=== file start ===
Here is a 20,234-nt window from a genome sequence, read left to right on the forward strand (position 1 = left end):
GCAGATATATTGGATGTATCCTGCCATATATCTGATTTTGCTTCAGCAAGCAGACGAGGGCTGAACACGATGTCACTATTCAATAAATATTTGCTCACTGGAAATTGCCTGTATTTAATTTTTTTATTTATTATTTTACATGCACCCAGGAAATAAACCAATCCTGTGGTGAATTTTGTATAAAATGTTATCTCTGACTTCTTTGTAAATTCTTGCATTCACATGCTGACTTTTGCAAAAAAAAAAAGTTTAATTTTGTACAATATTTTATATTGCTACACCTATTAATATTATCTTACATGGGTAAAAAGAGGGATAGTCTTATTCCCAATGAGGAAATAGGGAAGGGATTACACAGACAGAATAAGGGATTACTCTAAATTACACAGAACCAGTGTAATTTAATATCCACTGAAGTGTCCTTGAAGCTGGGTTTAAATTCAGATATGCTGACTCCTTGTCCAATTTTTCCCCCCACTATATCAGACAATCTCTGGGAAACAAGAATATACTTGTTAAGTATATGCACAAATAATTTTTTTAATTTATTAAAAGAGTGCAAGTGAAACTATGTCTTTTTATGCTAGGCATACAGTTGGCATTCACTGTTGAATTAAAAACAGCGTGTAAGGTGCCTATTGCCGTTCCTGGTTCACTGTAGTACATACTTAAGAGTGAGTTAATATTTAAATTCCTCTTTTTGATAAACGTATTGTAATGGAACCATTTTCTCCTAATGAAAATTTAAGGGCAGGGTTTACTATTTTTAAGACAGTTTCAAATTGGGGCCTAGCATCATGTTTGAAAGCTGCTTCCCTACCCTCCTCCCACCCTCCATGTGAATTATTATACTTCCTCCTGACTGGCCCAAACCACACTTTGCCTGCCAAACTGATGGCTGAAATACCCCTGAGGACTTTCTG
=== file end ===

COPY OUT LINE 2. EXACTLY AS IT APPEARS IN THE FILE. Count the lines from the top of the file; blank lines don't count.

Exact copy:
GCAGATATATTGGATGTATCCTGCCATATATCTGATTTTGCTTCAGCAAGCAGACGAGGGCTGAACACGATGTCACTATTCAATAAATATTTGCTCACTGGAAATTGCCTGTATTTAATTTTTTTATTTATTATTTTACATGCACCCAGGAAATAAACCAATCCTGTGGTGAATTTTGTATAAAATGTTATCTCTGACTTCTTTGTAAATTCTTGCATTCACATGCTGACTTTTGCAAAAAAAAAAAGTTTAATTTTGTACAATATTTTATATTGCTACACCTATTAATATTATCTTACATGGGTAAAAAGAGGGATAGTCTTATTCCCAATGAGGAAATAGGGAAGGGATTACACAGACAGAATAAGGGATTACTCTAAATTACACAGAACCAGTGTAATTTAATATCCACTGAAGTGTCCTTGAAGCTGGGTTTAAATTCAGATATGCTGACTCCTTGTCCAATTTTTCCCCCCACTATATCAGACAATCTCTGGGAAACAAGAATATACTTGTTAAGTATATGCACAAATAATTTTTTTAATTTATTAAAAGAGTGCAAGTGAAACTATGTCTTTTTATGCTAGGCATACAGTTGGCATTCACTGTTGAATTAAAAACAGCGTGTAAGGTGCCTATTGCCGTTCCTGGTTCACTGTAGTACATACTTAAGAGTGAGTTAATATTTAAATTCCTCTTTTTGATAAACGTATTGTAATGGAACCATTTTCTCCTAATGAAAATTTAAGGGCAGGGTTTACTATTTTTAAGACAGTTTCAAATTGGGGCCTAGCATCATGTTTGAAAGCTGCTTCCCTACCCTCCTCCCACCCTCCATGTGAATTATTATACTTCCTCCTGACTGGCCCAAACCACACTTTGCCTGCCAAACTGATGGCTGAAATACCCCTGAGGACTTTCTG